I can’t pay my secured loan – what should I do?

If you can’t pay your secured loan you should speak to your lender as soon as possible. They may be able to put an affordable arrangement in place. It will also reduce the risk of your lender repossessing the asset that your loan is secured against, to recover owed funds.

6 min read
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What happens if I don’t pay back my loan?

If you don’t pay back your secured loan, the following may happen:

  • Interest and late fees may be applied
  • A default may be registered on your credit file if you miss three to six payments 
  • A County Court Judgement (CCJ) could be applied (once the debt has defaulted)
  • As a last resort, your lender could apply for a court order to repossess the asset the loan is secured against. Your lender may force the sale of your home to recover owed funds, if you fall behind on payments towards a homeowner loan, for example  

10 tips if you can’t pay back your secured loan

We’ve got 10 tips to help if you find yourself struggling to pay back your secured loan: 

1. Talk to your lender

Talking to your lender is the golden rule. You may feel worried or embarrassed talking about your money troubles with a stranger, but lenders are there to help if you’re in financial difficulty.

Contact your lender as soon as you think you'll miss a payment to avoid any serious consequences. If you don’t feel comfortable ringing them up, you could use this letter template created by Citizen’s Advice to get in touch. 

It’s best to explain the reason why you can’t pay and see if there’s any flexibility on their side. They may agree to a reduced payment plan or freeze interest and charges until you’re back on your feet, for example.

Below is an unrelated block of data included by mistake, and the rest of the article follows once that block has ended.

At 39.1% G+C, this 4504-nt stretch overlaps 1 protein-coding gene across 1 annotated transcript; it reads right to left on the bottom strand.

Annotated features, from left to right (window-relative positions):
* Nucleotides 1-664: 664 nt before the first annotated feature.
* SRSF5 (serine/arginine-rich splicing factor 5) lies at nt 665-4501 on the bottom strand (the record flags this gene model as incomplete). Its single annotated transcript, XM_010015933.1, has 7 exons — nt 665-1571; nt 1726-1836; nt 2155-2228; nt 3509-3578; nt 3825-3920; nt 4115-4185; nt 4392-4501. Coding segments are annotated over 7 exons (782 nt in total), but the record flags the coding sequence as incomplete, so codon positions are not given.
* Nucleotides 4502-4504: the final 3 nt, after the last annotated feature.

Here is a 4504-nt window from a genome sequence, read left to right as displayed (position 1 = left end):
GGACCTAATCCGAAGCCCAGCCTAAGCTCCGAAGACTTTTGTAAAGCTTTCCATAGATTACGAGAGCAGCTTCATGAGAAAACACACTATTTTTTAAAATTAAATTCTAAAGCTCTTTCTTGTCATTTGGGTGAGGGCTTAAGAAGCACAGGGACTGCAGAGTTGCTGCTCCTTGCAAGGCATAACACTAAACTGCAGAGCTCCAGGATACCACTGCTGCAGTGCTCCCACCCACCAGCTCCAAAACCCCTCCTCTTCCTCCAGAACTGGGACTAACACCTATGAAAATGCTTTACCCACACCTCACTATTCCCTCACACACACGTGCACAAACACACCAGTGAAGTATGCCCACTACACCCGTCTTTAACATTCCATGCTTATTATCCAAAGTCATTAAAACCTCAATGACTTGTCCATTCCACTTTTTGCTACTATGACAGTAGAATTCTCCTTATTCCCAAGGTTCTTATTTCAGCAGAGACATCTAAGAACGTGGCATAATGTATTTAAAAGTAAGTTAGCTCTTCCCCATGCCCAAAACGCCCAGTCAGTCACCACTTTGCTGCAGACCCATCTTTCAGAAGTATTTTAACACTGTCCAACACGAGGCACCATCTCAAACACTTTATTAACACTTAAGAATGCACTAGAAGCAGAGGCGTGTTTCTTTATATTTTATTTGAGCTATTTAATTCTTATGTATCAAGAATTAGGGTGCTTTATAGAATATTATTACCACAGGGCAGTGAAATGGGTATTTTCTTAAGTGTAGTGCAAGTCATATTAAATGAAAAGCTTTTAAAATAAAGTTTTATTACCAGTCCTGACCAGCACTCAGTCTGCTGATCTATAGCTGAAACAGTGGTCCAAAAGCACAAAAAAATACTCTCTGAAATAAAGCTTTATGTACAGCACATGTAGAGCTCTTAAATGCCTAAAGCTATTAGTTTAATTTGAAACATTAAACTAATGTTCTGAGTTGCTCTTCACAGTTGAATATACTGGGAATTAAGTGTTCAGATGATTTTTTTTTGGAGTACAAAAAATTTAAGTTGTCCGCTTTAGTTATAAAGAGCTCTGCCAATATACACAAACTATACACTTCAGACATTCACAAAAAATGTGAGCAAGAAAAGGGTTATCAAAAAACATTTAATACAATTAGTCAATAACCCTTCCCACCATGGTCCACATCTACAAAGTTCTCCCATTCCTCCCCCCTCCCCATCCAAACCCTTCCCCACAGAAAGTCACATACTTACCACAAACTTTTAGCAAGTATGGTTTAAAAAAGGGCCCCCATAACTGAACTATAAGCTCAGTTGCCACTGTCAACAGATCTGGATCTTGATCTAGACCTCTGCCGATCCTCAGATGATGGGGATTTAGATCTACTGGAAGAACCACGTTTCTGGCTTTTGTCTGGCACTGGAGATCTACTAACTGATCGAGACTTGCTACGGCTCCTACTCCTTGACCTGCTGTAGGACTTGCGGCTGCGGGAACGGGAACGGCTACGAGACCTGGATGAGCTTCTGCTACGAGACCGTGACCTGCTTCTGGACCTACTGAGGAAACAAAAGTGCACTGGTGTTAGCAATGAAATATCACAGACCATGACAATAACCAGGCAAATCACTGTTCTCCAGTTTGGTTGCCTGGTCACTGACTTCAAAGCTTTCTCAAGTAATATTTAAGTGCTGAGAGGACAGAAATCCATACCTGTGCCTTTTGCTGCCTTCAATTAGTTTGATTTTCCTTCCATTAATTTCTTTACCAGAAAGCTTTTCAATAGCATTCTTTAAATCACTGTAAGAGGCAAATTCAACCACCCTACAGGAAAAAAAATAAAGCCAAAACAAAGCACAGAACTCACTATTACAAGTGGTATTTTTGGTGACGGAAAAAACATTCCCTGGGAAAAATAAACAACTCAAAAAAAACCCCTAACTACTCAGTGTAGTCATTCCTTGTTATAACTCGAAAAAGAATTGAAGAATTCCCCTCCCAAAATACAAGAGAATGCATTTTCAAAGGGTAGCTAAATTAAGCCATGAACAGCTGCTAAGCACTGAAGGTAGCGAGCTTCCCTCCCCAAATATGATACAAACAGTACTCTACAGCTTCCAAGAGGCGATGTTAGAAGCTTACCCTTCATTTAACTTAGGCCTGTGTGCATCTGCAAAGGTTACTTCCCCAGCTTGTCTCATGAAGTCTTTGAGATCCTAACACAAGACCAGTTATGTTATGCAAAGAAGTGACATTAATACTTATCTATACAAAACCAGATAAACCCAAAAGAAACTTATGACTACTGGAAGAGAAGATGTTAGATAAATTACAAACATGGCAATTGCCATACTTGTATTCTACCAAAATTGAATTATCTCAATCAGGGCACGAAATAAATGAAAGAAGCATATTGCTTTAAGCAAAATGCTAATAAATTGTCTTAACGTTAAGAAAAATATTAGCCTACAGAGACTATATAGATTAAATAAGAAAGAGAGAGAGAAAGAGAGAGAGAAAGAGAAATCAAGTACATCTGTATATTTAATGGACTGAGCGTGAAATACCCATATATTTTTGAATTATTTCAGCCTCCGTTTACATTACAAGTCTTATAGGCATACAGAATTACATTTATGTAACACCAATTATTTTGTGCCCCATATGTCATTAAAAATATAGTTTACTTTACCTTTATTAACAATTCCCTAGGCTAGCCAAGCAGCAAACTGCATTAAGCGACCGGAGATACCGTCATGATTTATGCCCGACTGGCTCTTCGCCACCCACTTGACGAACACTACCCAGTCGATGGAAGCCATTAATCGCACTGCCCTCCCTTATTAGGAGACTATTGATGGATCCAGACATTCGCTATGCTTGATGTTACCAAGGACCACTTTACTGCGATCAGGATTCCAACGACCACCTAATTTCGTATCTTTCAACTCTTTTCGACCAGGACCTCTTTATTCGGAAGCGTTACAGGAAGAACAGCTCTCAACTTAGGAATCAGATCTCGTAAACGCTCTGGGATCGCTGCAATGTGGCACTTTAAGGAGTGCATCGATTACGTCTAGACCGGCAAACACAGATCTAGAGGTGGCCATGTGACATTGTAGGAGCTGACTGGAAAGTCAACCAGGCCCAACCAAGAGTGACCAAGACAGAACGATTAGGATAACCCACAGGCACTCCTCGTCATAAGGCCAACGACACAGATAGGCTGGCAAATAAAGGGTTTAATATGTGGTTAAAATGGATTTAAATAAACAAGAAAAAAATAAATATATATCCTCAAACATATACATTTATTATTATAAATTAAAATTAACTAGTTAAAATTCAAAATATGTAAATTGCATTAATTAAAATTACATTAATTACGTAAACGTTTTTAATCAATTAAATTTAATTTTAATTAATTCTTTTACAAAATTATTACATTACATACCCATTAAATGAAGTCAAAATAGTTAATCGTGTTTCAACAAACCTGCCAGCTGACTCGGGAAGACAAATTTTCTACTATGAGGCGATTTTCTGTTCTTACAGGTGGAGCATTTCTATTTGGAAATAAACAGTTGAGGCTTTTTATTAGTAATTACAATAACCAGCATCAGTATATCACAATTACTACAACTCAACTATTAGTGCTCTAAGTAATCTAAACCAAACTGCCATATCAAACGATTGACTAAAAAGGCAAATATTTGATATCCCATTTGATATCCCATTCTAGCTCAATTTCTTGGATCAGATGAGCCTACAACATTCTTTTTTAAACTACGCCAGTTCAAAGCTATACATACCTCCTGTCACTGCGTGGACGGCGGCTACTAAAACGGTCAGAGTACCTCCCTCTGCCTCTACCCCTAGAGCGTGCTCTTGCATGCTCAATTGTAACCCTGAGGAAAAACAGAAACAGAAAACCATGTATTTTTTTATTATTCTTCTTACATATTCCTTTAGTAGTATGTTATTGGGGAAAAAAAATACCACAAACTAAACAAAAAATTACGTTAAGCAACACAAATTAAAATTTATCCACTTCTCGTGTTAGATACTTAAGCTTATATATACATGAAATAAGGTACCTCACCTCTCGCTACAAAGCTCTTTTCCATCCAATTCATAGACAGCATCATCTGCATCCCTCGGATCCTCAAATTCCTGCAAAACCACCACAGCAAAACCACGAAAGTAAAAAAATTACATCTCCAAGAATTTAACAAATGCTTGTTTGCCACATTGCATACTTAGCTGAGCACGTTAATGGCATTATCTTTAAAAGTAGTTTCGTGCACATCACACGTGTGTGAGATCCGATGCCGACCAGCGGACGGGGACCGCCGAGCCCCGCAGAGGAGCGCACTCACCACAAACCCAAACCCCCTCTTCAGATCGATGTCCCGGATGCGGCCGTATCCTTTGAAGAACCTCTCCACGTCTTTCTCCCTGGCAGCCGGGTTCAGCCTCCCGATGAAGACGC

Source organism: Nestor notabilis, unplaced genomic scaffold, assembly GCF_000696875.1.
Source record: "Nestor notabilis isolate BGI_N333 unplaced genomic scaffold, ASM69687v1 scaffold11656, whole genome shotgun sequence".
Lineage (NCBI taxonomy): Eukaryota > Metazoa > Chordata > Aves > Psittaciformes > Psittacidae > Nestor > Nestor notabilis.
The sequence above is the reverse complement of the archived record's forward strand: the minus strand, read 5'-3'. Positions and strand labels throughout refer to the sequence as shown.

Lenders don’t have to agree to such a plan.

Tip: Ask your lender if your credit score will be affected if you make reduced payments. 

2. Review your budget

The easiest way to review your budget is to list all of your monthly income and outgoings. Write them down as they appear on your bank statement. This will help you find areas to cut back on. Then you can use any savings you make to repay your loan.

For example, it may be possible to reduce spending on non-essential items like:

  • Takeaways
  • D or standing orders (if you are still paying for things you no longer use)
  • TV/gym subscriptions

Check out 100 money-saving hacks you could start today.

3. Prioritise your debts

It’s wise to prioritise your household bills and debts to avoid serious money problems.

Priority bills include (in no particular order): 

  • Secured loans
  • Mortgage
  • Rent
  • Hire purchase or logbook loans
  • County Court Judgement (CCJ)
  • Council tax
  • Child maintenance
  • TV licence
  • Magistrate court fines
  • Gas and electricity bills
  • Current telephone bills
  • Tax, VAT and National Insurance

Non-priority bills include: 

  • Water 
  • Unsecured debts (such as credit cards, overdrafts, personal loans, payday loans, store cards and catalogues)
  • Overpayments of benefits - apart from tax credits
  • Unpaid parking tickets 
  • Money owed to family or friends

Though the consequences for falling behind with non-priority debts are less serious than priority debts, we aren’t suggesting that you stop paying them. 

Try to maintain at least the minimum repayments on your non-priority debts. Missing payments could impact your credit score and make it harder to get credit in the future.

4. Speak to family or friends

Perhaps you have generous family members or close friends who could help you out? Borrowing off the ‘bank of mum and dad’ could save you in interest and charges. Plus, if you’re able to pay your loan on time, you’ll avoid negative markers on your credit report. And you’ll be able to keep the asset the loan is secured against.